This week's cover story (which is one of my favorites) is not about politics. At least, not directly. But in a political season when we are evaluating candidates in terms of leadership and style, it's worth using the introvert-extrovert framework to look at the campaign. The story, by Bryan Walsh, which draws on research from a new book by Susan Cain called Quiet, suggests that as a society, we have an affinity for extroversion that may not be healthy and a bias against introversion that may not be wise.
Leadership styles go in and out of fashion. The more top-down corporate-leadership style embodied by Jack Welch--think extroversion--gave way to a more horizontal, even introverted style that involves more cooperation and listening. In politics, there was a similar transition, from President George W. Bush's outgoing, resolute style to President Obama's more cerebral and inward approach.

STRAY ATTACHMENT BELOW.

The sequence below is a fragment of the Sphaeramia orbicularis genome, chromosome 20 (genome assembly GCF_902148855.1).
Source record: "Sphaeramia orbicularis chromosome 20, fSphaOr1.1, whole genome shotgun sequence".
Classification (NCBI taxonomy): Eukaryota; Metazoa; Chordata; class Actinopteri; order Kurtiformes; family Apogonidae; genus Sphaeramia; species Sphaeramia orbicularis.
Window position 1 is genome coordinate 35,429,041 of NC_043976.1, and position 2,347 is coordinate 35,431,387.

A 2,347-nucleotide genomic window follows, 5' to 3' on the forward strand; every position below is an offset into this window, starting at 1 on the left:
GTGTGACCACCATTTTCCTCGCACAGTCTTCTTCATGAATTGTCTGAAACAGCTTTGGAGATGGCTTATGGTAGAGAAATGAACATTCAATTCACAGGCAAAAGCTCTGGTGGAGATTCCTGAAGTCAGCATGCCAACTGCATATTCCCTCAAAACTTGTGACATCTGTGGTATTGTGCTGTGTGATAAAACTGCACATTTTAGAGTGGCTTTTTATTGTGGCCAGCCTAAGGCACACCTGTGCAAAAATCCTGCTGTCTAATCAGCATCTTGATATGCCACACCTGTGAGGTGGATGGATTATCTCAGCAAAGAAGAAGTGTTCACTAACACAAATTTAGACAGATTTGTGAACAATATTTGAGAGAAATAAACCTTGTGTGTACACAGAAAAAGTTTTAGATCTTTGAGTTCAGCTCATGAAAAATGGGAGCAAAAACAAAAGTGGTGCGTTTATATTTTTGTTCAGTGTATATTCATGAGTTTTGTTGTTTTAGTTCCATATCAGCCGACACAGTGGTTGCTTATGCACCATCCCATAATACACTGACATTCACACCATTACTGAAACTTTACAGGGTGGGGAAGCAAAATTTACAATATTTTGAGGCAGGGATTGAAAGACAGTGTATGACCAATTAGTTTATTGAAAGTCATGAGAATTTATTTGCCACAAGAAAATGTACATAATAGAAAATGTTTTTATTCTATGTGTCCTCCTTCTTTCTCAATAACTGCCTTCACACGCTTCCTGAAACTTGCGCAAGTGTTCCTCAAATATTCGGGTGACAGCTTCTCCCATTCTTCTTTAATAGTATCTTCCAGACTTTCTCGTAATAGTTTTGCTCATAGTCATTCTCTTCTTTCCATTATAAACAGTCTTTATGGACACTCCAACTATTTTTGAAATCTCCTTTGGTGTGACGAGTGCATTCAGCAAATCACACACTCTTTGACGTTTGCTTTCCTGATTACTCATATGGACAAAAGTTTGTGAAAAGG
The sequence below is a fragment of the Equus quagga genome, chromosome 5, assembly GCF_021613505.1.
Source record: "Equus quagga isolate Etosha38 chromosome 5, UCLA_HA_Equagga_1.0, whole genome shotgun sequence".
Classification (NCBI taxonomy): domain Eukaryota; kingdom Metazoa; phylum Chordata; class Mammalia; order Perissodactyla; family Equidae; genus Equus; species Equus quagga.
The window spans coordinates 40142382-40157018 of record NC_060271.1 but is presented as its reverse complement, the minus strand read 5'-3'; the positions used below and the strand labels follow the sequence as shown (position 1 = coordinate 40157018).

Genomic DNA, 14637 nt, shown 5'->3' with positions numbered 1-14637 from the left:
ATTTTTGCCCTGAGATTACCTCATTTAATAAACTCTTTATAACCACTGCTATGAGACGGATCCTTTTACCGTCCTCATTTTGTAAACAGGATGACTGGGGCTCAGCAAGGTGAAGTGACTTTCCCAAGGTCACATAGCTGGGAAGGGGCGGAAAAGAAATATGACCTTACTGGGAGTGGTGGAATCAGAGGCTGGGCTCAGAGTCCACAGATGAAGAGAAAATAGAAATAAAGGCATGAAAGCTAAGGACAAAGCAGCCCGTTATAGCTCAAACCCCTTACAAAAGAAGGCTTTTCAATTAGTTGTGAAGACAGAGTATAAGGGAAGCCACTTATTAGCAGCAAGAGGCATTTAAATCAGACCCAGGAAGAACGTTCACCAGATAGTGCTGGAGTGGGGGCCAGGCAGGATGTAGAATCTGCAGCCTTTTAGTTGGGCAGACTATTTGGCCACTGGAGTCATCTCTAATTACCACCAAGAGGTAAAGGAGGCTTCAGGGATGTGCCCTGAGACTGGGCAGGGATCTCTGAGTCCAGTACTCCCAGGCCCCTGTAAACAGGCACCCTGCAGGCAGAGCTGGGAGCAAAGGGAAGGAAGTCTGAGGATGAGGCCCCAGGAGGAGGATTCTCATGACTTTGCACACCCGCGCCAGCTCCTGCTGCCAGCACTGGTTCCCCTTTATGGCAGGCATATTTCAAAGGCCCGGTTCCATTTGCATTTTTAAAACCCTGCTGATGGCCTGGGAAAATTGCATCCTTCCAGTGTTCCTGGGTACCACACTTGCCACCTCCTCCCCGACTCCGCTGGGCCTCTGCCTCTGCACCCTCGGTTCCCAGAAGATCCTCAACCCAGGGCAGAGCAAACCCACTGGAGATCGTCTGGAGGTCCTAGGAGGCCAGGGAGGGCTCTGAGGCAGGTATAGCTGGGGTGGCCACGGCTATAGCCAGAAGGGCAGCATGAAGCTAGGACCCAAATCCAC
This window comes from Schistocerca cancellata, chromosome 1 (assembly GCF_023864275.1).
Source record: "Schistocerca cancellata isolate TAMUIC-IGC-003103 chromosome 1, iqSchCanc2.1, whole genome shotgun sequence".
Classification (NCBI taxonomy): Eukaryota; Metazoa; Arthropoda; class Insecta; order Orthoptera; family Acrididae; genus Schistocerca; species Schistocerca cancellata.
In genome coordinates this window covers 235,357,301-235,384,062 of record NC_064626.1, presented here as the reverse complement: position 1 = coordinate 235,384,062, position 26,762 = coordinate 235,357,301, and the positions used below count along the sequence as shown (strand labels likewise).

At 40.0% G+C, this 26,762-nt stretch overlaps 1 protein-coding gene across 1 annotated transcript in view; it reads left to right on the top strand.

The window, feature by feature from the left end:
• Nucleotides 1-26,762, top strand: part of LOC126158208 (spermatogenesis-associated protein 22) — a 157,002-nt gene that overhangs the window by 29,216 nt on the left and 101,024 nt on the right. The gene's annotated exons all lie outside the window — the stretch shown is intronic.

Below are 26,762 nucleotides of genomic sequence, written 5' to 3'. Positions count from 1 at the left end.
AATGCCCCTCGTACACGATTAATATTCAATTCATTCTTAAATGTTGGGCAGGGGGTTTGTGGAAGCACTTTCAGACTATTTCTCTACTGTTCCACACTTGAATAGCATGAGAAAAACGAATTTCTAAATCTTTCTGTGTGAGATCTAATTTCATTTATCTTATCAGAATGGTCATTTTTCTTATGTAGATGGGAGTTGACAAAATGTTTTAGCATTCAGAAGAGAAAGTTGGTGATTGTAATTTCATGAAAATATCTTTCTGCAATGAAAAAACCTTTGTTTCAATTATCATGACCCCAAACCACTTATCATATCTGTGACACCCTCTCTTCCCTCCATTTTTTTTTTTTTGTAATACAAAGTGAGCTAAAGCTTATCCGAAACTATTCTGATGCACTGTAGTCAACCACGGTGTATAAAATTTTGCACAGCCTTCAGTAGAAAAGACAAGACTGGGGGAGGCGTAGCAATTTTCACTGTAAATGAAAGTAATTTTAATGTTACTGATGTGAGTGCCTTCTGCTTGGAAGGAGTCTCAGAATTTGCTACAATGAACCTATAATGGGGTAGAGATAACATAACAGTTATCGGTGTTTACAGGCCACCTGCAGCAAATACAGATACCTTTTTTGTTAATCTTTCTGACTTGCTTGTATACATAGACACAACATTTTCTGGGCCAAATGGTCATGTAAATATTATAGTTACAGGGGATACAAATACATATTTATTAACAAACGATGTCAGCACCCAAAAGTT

Campaigning, by its very nature, places a premium on an extroverted persona. Candidates are meant to clap people on the back, bound onstage and then deliver a passionate stump speech. No one wants to see a shy candidate on the podium who looks as if he'd rather be in a room by himself. But campaigning is not governing, a task for which a more introverted style might have advantages. Research suggests that extroverted leaders are more likely to make quick and sometimes rash decisions, while introverted leaders tend to gather more evidence and are slower to judgment. Check out the box on page 44, where we place President Obama and the four remaining Republican candidates on the introversion-extroversion spectrum.
Richard Stengel, MANAGING EDITOR